Germany’s Dual Health System

Contributed by Welcome Center Malta, 13 October, 2020

There have been new calls for reform on Germany's dual health system. A recent study found that many people would benefit from abolishing private health insurance and statutory health insurance retained. The information shared here is mainly derived from a survey by the Iges Institute, commissioned by the Bertelsmann Foundation.

Statutory Health Insurance

Those with statutory health insurance - along with their employer - had the potential to save an average of EUR 145 per year if the current dual system was abolished. According to a new study, the statutory health insurance scheme, Gesetzliche Krankenversicherung (GKV), would purportedly receive an extra EUR 9 billion a year if privately insured people were included in it. The cash boost would allow the GKV to reduce contributions for both employers and employees. In 2016, the statutory system had about 70.4 million insured people. There are currently around 73.2 million people insured under GKV, mainly due to a surge in immigration to Germany, stated Stefan Etgeton - Bertelsmann Foundation. While statutory health insurance members have an average annual income of EUR 24,149 per person, the figure for private health insurance members is EUR 37,858.

Private Health Insurance

In 2016, around 8.8 million people were privately insured. These statistics still stand. The findings are founded on the newest statistics from 2016 from an annual survey of approximately 12,000 households. According to the study, which fuels the discussion on introducing a so-called 'citizens' insurance,' those insured in private health insurance (PKV) earn an average of 56% more than those insured by statutory health insurance. Those in private health insurance (PKV) are mainly high-income earners, entrepreneurs, and civil servants. Those who opt for personal indemnification lean towards being healthier. Suppose they opted for statutory health insurance, the study calculates this would result in an annual cash boost of EUR 8.7 to EUR 10.6 billion to GKV. The contribution rate could then fall by 0.6 to 0.7 percentage points for those in the system. Please find more helpful information here for private health insurance.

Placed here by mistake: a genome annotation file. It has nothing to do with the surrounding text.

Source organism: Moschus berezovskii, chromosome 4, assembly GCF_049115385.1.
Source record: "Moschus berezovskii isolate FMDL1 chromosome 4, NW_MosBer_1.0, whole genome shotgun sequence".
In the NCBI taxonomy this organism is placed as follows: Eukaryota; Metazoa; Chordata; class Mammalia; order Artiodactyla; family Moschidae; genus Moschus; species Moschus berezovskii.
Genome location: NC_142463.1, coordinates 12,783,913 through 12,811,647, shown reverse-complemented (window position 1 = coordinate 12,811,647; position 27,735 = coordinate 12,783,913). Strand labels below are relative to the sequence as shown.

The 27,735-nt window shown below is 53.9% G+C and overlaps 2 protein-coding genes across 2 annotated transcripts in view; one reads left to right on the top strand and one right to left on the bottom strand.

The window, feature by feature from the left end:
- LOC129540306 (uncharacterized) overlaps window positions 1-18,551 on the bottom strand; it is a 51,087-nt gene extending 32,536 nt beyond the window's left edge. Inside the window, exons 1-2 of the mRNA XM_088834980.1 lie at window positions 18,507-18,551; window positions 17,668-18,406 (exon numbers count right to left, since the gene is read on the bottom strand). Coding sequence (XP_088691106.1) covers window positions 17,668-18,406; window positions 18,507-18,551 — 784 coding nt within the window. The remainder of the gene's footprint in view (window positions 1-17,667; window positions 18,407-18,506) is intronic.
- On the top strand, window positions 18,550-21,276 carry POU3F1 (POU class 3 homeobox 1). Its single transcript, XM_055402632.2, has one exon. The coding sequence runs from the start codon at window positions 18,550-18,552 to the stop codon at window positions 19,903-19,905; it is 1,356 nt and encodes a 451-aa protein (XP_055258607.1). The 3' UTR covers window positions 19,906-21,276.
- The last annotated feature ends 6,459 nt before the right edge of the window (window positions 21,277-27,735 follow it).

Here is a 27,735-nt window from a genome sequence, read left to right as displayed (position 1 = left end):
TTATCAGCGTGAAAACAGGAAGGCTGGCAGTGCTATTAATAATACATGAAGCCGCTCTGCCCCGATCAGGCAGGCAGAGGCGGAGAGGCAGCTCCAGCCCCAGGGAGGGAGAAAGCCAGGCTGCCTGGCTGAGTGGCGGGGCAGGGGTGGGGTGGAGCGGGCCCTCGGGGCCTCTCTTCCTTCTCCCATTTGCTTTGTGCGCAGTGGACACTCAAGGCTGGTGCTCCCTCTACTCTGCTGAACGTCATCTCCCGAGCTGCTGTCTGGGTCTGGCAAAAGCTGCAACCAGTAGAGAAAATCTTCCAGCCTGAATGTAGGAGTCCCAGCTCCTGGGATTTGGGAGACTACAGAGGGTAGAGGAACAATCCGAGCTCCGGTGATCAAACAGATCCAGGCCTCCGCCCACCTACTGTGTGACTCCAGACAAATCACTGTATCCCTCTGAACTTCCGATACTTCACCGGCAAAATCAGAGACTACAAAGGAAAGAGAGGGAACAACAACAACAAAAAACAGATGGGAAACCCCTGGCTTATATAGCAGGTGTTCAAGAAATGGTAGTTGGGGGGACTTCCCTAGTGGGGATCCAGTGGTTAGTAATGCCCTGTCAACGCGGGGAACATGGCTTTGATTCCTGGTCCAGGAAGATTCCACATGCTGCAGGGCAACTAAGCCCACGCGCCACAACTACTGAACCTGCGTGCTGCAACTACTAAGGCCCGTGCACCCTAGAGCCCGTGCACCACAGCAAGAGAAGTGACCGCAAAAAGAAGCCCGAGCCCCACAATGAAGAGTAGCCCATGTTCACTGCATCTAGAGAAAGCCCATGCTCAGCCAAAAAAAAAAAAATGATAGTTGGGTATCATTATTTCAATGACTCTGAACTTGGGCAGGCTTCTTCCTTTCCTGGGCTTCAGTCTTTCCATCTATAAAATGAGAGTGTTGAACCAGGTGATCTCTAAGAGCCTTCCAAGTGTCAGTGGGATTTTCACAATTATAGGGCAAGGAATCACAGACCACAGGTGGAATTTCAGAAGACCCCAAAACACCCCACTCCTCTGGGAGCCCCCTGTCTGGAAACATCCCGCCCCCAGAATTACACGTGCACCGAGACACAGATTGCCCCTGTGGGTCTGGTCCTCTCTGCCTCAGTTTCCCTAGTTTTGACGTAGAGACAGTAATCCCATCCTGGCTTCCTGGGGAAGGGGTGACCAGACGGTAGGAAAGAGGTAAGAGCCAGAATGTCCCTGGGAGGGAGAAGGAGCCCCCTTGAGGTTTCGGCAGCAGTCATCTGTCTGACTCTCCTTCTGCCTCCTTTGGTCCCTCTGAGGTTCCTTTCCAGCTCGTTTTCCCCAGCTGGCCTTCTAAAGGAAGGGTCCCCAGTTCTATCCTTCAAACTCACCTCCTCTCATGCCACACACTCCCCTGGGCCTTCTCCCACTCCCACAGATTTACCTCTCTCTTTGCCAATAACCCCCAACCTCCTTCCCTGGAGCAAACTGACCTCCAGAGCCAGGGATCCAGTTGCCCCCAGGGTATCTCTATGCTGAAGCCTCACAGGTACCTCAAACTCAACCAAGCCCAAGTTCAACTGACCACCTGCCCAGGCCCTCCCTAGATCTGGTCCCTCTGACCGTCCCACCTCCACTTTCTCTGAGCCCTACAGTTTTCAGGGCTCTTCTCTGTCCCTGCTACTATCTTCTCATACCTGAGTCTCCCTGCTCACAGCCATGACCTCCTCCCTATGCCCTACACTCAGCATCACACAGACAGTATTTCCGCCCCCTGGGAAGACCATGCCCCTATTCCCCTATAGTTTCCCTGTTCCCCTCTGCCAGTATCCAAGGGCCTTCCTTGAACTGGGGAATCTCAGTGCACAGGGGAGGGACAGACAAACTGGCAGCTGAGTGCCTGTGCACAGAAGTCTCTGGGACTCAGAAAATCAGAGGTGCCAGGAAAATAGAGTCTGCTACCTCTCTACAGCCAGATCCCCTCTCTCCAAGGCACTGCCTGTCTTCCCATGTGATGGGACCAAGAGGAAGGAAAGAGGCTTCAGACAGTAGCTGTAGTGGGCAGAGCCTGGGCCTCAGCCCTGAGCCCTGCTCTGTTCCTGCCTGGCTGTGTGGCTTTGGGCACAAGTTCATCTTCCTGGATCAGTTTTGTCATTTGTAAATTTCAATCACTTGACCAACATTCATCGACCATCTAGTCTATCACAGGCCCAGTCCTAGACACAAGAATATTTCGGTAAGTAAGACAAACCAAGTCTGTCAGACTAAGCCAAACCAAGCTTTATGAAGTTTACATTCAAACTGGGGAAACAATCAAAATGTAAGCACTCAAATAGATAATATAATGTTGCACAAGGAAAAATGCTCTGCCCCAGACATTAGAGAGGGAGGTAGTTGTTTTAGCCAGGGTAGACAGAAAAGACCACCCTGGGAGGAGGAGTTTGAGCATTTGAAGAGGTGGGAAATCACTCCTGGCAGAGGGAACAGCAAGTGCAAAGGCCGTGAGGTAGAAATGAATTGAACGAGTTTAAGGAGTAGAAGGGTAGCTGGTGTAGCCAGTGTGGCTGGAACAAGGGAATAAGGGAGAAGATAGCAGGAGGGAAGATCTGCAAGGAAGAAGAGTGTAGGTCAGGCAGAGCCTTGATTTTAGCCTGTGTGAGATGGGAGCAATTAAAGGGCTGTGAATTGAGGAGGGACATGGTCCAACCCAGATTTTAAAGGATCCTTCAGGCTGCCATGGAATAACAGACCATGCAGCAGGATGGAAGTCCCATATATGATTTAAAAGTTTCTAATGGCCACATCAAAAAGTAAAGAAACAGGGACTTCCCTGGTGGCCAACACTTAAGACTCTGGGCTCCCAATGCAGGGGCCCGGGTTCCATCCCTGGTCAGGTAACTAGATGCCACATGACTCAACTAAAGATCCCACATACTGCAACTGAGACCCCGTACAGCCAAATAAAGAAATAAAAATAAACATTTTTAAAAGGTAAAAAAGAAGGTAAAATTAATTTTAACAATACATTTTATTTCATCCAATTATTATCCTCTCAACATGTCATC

Effects of Getting Rid of Private Health Insurance

If doctors were compensated for the loss of fees they would incur if there were no patients with private health insurance, the study believes contribution rates would still fall - by 0.2 to 0.3 percentage points. In this case, GKV insured patients and their employers would be relieved by an average of EUR 48 per year. The doctors' supply would also likely shift if privately insured people switched to the GKV system.

Doctors Take Advantage of Those Privately Insured

The Iges Institute investigated a connection amid the local dispersal of privately insured patients and the formation of doctors' surgeries. They found in Bavaria, for example, in areas with a large number of privately insured people, there's an above-average number of doctor practices. A causal connection was not proven in the study. However, the authors assume that "the average 2.5 times higher remuneration for homeopathic facilities for secluded patients" strengthens the incentives for doctors to set up their practices in areas with a large number of privately insured patients.

The Waning of Communal Unity

As a consequence of the twofold system, the Bertelsmann Foundation cautioned of a loss of solidarity and waning of communal unity. "Every year, the average GKV indemnified pays more than obligatory so that high-income breadwinners, entrepreneurial, and civil servants can escape solidarity compensation," Etgeton said.

Integrating Health Insurance

The foundation, therefore, calls for an overhaul of well-being and treatment attention insurance. They also said it should become more comfortable for people in Germany to switch from private to statutory health insurance. The restructuring goal should be unified nursing care and health indemnification, where all inhabitants are compulsorily insured. They believe contributions ought to be founded on financial capacity, not on individual health risks. For more information please click on health insurance in Germany.

Tags: Healthcare | Health Insurance | Healthcare | Insurance | Germany |

 

 





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